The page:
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USC offers a summer of stem cells for local high school students

The teens boost their scientific IQ by conducting research in USC labs

Cristy Lytalby Cristy Lytal
Annelise Colvin and mother
Annelise Colvin, a high school student from Harvard-Westlake School, celebrates graduation from the USC Early Investigator High School with her mother. (USC Photo/Cristy Lytal)

Twenty-three local high school students spent their summer vacations in a very unusual place: the Eli and Edythe Broad CIRM Center for Regenerative Medicine and Stem Cell Research at USC.

The students celebrated their graduations this month from the USC Early Investigator High School (EiHS) and the USC CIRM Science, Technology and Research (STAR) programs. These are the only programs that offer comprehensive training in stem cell research to high school students.

The goal of these unique programs is to educate bright young minds at the stage where they’re still formulating ideas and still open and receptive to new discoveries.

Andrew McMahon

“The goal of these unique programs is to educate bright young minds at the stage where they’re still formulating ideas and still open and receptive to new discoveries, and introduce them to the wonder and inspirational power of stem cell biology,” said Andrew McMahon, director of USC’s stem cell research center and the Department of Stem Cell Biology and Regenerative Medicine, and head of the university-wide USC Stem Cell initiative uniting more than 100 researchers from all disciplines.

Stem cells, ethics and public policy

Over the course of the summer, the high school students participated in either a 10-day training course or eight-week research internship, working with human stem cells in USC’s world-class laboratories. 

Under the mentorship of USC faculty and graduate students, the students learned about the latest advances in regenerative medicine and explored stem cells, ethics and public policy.

Roberta Diaz Brinton, director of the CIRM STAR program, paid tribute to the accomplishments of the students.

“We’re very impressed by the caliber of science and more impressed by the caliber of young minds. These young scientists are generating the new knowledge from which stem cell biology and stem cell therapies will progress in the future,” said Brinton, professor at the USC School of Pharmacy, the USC Viterbi School of Engineering and the Keck School of Medicine of USC, and an executive committee member of USC Stem Cell.

True teamwork

Victoria Fox, director of the EiHS program, extended her thanks to everyone who contributed to the experience.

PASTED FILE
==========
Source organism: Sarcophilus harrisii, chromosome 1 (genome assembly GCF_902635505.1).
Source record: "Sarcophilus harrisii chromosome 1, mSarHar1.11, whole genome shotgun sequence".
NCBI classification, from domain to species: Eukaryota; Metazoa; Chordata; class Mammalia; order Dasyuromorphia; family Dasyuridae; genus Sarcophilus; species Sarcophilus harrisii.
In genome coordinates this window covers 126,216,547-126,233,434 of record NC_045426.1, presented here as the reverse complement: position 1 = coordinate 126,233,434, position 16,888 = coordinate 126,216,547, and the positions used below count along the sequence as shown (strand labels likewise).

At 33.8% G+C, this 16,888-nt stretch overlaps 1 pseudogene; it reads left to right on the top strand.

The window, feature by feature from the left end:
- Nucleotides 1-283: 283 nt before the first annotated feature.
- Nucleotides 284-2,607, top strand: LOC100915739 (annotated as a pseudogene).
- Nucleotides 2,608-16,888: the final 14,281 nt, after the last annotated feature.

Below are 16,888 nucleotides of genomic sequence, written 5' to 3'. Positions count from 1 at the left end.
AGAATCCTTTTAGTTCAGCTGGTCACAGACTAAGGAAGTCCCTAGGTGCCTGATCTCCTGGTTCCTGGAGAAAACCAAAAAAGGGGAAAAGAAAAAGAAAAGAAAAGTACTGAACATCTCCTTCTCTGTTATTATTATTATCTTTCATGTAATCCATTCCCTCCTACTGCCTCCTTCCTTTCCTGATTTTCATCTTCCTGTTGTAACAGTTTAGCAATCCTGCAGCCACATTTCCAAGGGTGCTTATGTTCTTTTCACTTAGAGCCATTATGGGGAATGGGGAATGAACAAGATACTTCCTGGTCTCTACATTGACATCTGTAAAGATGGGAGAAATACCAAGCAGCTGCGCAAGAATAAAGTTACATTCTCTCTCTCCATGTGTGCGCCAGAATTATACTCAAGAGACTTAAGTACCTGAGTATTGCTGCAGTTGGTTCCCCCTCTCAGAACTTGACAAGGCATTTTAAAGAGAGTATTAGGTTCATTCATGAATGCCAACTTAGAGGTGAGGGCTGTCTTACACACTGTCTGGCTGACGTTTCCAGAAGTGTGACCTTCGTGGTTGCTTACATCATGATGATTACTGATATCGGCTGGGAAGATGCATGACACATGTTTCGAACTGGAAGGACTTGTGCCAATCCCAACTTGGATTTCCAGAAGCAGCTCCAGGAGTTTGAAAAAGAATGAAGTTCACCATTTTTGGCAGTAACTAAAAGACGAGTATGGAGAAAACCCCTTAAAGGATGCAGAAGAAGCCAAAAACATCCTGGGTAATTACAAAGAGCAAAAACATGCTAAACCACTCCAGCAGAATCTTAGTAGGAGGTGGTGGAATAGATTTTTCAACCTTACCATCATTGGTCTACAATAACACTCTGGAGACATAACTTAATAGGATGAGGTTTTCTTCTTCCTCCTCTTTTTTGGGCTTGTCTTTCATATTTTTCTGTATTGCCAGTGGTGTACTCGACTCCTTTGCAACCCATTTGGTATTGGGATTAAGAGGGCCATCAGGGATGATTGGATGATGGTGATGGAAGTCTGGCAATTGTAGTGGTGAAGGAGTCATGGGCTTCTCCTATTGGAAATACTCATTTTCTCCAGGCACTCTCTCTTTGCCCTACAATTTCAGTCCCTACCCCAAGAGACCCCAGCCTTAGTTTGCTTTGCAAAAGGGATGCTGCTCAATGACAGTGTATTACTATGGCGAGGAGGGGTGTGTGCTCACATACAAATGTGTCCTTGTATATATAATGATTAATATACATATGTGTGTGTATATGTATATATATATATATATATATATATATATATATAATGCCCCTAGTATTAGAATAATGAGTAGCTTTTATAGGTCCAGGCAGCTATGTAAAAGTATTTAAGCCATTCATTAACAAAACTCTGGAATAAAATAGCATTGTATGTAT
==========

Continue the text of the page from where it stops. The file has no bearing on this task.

“The EiHS program was made possible by a team of very incredible people that starts with my laboratory staff and includes donors, the students, the administrators of the stem cell research center and the mentors who take the students in their laboratories,” she said. “I’m very grateful to all of these people.”

This year’s participants were selected from Harvard-Westlake School, Lifeline Education Charter School, Chadwick School and Bravo Medical Magnet High School, and many received scholarships.

“The program has motivated our students to be college-ready by giving them the opportunity to work in a university setting,” said Obed Nartey, principal of Lifeline Education Charter School. “Many of these students are the first generation to graduate from high school. For these students, college was seen as being out of reach until they met and worked with Dr. Fox and her team.”

On graduation day, the students shared their transformative summer experiences with their mentors, friends, parents and teachers by presenting scientific posters and by contributing articles to the program’s new EiHS Journal, which will publish its first issue in October.

“Being able to contribute to a scientific project that can play an important role in someone’s life is an amazing opportunity, and I would not trade it for the world,” said Marialuisa Flores, a student from Lifeline Education Charter School. “It was a very enjoyable learning experience, which has made a great impact on my life and future career.”

“Being able to contribute to a scientific project that can play an important role in someone’s life is an amazing opportunity, and I would not trade it for the world,” said Marialuisa Flores, a student from Lifeline Education Charter School. “It was a very enjoyable learning experience, which has made a great impact on my life and future career.”

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